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The Wonderful Story Of Henry Sugar (2023). Netflix. Wes Anderson does Roald Dahl

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  • The Wonderful Story Of Henry Sugar (2023). Netflix. Wes Anderson does Roald Dahl

    The Wonderful Story Of Henry Sugar (2023) - The first thing the viewer sees is a black 1:33 frame with speckles replicating an old Academy ratio film strip with scratches (it is shot on 16mm film). Welcome to Wes Anderson world. Again.

    Wes Anderson doing Roald Dahl should be a pretty good match and it is, intermittently. Dahl's clever story about a man who could see with his eyes closed shines through. Anderson's visuals (working with Production Designer Adam Stockhausen and Robert Yeoman's cinematography) paint some pretty pictures from Dahl's words (Anderson wrote the adaptation). At times the film resembles an elaborate stage production complete with “on stage” set changes and trickery.

    Unfortunately, Anderson's script is narrated almost from end to end making its 37 minutes seems much denser and longer. Certainly, the voices of actors Ben Kingsley, Benedict Cumberbatch, Dev Patel and Ralph Fiennes are fine enough, but the constant chatter detracts from the pictures. Worse, they are delivered in Anderson speed, not Dahl's written rythms.

    Anderson, who's trademark is the look of his films should, more than the usual filmmaker, know the principle of: Show. Don't tell.

    P.S. There are four shorts in all. The others are The Swan, Poison and The Rat-Catcher. Watching the trailers for the other three, they are all in a similar style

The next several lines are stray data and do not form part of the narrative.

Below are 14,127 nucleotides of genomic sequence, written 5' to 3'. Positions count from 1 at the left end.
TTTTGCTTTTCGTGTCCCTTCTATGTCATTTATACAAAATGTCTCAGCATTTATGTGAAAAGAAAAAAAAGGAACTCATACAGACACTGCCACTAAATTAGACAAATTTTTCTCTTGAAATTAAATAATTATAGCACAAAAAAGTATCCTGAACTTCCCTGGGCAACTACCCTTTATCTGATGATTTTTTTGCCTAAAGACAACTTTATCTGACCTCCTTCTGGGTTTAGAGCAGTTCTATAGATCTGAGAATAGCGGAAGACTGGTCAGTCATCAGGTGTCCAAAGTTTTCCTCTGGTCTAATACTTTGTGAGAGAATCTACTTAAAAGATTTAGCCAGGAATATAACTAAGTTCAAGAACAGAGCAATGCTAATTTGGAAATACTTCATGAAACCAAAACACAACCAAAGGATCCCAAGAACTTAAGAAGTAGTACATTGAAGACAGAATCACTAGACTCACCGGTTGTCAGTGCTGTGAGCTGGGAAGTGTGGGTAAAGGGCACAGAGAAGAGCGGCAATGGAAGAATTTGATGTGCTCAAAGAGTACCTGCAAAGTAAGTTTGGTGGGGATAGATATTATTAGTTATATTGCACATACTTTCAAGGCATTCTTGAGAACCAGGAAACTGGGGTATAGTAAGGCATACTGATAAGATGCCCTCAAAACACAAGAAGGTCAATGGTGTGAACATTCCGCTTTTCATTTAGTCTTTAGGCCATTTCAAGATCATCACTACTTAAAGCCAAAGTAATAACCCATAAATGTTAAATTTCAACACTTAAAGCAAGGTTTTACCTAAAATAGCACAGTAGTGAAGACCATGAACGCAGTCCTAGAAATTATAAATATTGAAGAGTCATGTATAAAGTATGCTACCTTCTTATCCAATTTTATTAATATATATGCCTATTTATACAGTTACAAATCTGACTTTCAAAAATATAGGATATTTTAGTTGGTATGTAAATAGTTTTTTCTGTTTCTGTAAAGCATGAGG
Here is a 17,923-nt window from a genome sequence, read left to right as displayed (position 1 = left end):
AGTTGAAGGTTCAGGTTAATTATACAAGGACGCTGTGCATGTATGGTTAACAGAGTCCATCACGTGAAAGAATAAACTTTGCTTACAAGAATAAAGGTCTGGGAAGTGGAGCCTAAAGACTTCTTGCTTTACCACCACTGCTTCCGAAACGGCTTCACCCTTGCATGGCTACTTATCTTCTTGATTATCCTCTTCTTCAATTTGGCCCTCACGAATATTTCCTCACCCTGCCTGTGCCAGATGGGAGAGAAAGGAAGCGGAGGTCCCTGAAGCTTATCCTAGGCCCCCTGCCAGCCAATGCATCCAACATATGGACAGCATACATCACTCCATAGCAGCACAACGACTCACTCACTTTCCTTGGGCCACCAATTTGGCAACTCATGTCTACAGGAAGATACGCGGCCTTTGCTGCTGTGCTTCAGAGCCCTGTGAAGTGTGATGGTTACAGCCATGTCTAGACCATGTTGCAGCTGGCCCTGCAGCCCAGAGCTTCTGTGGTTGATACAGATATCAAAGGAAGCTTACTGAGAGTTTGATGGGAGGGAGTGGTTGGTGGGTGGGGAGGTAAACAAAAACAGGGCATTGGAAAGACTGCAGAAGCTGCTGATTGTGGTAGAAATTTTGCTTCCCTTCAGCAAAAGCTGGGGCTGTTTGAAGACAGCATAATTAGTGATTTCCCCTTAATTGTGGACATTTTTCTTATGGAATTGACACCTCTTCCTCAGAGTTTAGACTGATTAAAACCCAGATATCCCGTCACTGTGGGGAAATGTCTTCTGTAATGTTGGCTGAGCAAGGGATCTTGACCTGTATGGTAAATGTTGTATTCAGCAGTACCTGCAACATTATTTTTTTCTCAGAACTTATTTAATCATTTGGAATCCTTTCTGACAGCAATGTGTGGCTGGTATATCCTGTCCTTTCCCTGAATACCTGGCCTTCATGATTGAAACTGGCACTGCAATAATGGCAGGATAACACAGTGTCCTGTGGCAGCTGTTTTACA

Click image for larger version

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    JoeS
    Senior Member
    Last edited by JoeS; 10-02-2023, 05:38 PM.

  • #2
    I like Anderson's previous "Dahlliances" (snort) and this one looks the goods and has some powerhouse actors backing up Anderson's quirky(?) style, but yes. The narration is so jam-packed in there, it makes the film far too busy for me.

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    • #3
      Originally posted by Mark Tolch View Post
      I like Anderson's previous "Dahlliances" (snort) and this one looks the goods and has some powerhouse actors backing up Anderson's quirky(?) style, but yes. The narration is so jam-packed in there, it makes the film far too busy for me.
      I kept saying, Shut Up! Let me hear the dialogue and see the action!

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      • #4
        Originally posted by JoeS View Post

        I kept saying, Shut Up! Let me hear the dialogue and see the action!
        Yeah, I unfortunately didn't make it all the way through. I'll try and pick it up again when I'm a little more patient.

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        • #5
          I agree with Mark and Joe. To much in to short a time.

          Also, sadly, Wes anderson seems to become more and more a repeat of himself these days.
          "No presh from the Dresh!"

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          • #6
            Originally posted by The Silly Swede View Post